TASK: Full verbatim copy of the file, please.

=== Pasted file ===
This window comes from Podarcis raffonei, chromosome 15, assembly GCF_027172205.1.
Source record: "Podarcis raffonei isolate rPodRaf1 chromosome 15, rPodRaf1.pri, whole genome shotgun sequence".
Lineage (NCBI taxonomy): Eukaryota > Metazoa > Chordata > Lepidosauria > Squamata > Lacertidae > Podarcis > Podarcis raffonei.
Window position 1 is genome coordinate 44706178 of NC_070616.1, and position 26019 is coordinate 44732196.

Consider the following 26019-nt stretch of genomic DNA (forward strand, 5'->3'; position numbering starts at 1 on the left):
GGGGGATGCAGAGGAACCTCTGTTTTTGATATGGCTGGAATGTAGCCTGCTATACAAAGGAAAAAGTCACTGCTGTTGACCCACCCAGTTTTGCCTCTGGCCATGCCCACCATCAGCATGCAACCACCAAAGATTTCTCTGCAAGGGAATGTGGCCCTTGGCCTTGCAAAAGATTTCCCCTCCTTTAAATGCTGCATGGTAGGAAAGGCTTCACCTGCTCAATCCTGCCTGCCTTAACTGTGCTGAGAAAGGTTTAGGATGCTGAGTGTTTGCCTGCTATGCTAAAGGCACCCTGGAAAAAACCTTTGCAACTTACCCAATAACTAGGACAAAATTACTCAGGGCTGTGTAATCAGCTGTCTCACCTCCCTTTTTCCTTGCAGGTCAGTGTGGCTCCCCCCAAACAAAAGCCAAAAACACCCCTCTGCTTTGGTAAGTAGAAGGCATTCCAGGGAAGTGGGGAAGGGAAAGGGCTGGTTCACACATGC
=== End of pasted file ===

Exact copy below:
This window comes from Podarcis raffonei, chromosome 15, assembly GCF_027172205.1.
Source record: "Podarcis raffonei isolate rPodRaf1 chromosome 15, rPodRaf1.pri, whole genome shotgun sequence".
Lineage (NCBI taxonomy): Eukaryota > Metazoa > Chordata > Lepidosauria > Squamata > Lacertidae > Podarcis > Podarcis raffonei.
Window position 1 is genome coordinate 44706178 of NC_070616.1, and position 26019 is coordinate 44732196.

Consider the following 26019-nt stretch of genomic DNA (forward strand, 5'->3'; position numbering starts at 1 on the left):
GGGGGATGCAGAGGAACCTCTGTTTTTGATATGGCTGGAATGTAGCCTGCTATACAAAGGAAAAAGTCACTGCTGTTGACCCACCCAGTTTTGCCTCTGGCCATGCCCACCATCAGCATGCAACCACCAAAGATTTCTCTGCAAGGGAATGTGGCCCTTGGCCTTGCAAAAGATTTCCCCTCCTTTAAATGCTGCATGGTAGGAAAGGCTTCACCTGCTCAATCCTGCCTGCCTTAACTGTGCTGAGAAAGGTTTAGGATGCTGAGTGTTTGCCTGCTATGCTAAAGGCACCCTGGAAAAAACCTTTGCAACTTACCCAATAACTAGGACAAAATTACTCAGGGCTGTGTAATCAGCTGTCTCACCTCCCTTTTTCCTTGCAGGTCAGTGTGGCTCCCCCCAAACAAAAGCCAAAAACACCCCTCTGCTTTGGTAAGTAGAAGGCATTCCAGGGAAGTGGGGAAGGGAAAGGGCTGGTTCACACATGC